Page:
Friend Being Abused
Dear Annie: I have a friend, "Raphie," with a wife, "Diana," who has abused him physically and verbally over the years and is very controlling. Many times, I've witnessed dismissive and demeaning ways that Diana treats him.
I know he is not happy and never will be as long as he is married to her. Even if she were to consent to attend marriage counseling with him, I would guarantee that she would never be truthful to the therapist. I know he stays with her because her public image is stellar and he fears the stigma of divorce.
He and I have never discussed his situation between the two of us, but we have a mutual friend whom he confides in, and this friend has shared some things with me. I'm wondering how I can help Raphie. Any advice? -- Frustrated Friend
Dear Frustrated Friend: Your feelings are understandable. Few things are more frustrating than watching a loved one mistreated by his or her partner. Unfortunately, we can't "save" our friends, but we can support them. Reach out to have more one-on-one conversations with Raphie to see how he's doing. This will create a space for him to tell you about his marriage, if he so chooses. You can even try gently steering the conversation toward that topic -- but don't force it. Let him open up or not. Even if you and he aren't talking about the abuse, your presence in his life is important. It reminds him that he's not alone. For more guidance, you can visit thehotline.org or call 1-800-799-7233 to speak with a specialist trained in navigating dynamics around emotional and verbal abuse as well as physical abuse.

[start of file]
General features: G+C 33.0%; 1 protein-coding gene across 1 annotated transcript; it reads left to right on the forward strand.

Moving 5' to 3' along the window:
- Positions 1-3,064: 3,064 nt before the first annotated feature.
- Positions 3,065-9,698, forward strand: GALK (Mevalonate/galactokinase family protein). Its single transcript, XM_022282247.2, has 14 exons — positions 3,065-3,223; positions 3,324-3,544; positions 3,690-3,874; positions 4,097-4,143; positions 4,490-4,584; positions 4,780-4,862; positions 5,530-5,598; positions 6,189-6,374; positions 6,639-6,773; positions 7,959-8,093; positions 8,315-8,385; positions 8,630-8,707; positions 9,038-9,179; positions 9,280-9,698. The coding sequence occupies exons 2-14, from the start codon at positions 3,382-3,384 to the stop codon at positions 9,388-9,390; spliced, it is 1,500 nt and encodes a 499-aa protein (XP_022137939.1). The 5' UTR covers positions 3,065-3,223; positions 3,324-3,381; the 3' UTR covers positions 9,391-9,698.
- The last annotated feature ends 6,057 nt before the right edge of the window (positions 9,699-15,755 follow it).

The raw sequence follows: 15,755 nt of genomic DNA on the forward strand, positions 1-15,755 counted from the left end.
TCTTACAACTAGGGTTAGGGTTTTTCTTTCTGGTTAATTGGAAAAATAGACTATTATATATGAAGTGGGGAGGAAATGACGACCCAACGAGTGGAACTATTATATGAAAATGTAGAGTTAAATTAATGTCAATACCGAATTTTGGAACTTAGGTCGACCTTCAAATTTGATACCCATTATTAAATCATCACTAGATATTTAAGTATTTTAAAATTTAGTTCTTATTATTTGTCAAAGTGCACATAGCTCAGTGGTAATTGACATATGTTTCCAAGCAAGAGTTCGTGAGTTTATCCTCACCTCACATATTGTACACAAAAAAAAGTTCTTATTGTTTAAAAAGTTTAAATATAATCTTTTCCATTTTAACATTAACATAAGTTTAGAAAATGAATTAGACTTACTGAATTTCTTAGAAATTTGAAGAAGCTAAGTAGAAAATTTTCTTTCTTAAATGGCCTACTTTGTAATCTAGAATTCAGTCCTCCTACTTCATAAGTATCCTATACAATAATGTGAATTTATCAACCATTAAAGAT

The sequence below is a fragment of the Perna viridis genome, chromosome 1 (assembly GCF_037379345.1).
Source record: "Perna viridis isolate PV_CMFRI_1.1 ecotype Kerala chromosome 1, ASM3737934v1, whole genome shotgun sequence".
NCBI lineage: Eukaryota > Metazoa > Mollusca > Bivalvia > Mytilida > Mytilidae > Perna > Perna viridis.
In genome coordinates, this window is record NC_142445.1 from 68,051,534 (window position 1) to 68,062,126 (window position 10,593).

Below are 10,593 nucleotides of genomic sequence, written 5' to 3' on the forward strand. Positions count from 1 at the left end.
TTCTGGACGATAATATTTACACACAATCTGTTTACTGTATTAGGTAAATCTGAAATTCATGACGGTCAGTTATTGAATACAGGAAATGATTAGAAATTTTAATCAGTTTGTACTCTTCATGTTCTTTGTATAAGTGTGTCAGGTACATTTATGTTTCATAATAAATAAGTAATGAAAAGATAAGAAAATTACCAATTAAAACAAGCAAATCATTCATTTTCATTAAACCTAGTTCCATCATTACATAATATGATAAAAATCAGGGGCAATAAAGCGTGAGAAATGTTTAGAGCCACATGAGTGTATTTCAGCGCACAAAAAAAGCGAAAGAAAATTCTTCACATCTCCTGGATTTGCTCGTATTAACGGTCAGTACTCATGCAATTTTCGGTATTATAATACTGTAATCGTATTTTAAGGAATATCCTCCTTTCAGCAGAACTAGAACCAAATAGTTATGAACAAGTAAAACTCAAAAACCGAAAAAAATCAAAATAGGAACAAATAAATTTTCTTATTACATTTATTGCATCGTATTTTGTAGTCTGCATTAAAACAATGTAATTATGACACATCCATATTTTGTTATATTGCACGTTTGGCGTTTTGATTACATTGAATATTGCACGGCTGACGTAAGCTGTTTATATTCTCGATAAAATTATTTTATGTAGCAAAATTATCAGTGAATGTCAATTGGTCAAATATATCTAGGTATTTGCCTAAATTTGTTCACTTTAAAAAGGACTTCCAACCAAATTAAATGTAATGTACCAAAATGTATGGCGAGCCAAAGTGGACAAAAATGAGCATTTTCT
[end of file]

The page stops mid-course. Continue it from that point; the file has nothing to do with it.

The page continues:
Dear Annie: Until the end of last summer, my wife and I had been married 58 years. I lost her very suddenly due to kidney failure. We had many years together of happiness, but I wish it could have continued. For many years, I would pick up after work on Fridays $5 worth of blooming flowers at the grocery store on the way home. They would last for a week, bring much happiness to our home and sure stop a lot of arguments about nothing. I have attempted to pass this on to my children and grandchildren, but none have taken me up on it so far. I guess it's just too old school. -- Still Missing Her
Dear Still Missing Her: I'm so sorry for your loss. Your letter hits on an important point: Little gestures can go a long way in creating a harmonious household. Everybody wants to feel appreciated. It's a shame that your kids and grandkids haven't followed your advice. Hopefully, someone reading this will.
Dear Annie: I am a cancer survivor of three years. I have a cousin who is a cancer survivor for 10 years. Recently, she was told her cancer has metastasized to her liver. It is stage 4. I have sent three private messages to family back East informing them about the situation.
Two of them sent short replies back, but the third said nothing.
I experienced the same thing concerning myself. I had a mastectomy and one year of cancer treatment. I sent private messages to several cousins and only one responded. It always surprises me when people do that. I think some people don't know what to say, so they say nothing. Personally, I would say something. It can be short but at least acknowledge that they heard me. Just wondered what your feelings are concerning this subject.-- Thanks for Listening
Dear Thanks: My feelings are the same as yours. When a friend is grieving, sick or dying, it's not about saying the right words. There are no right words. It's about acknowledging their pain -- and being ready to listen.
"Ask Me Anything: A Year of Advice From Dear Annie" is out now! Annie Lane's debut book -- featuring favorite columns on love, friendship, family and etiquette -- is available as a paperback and e-book. Visit http://www.creatorspublishing.com for more information. Send your questions for Annie Lane to firstname.lastname@example.org.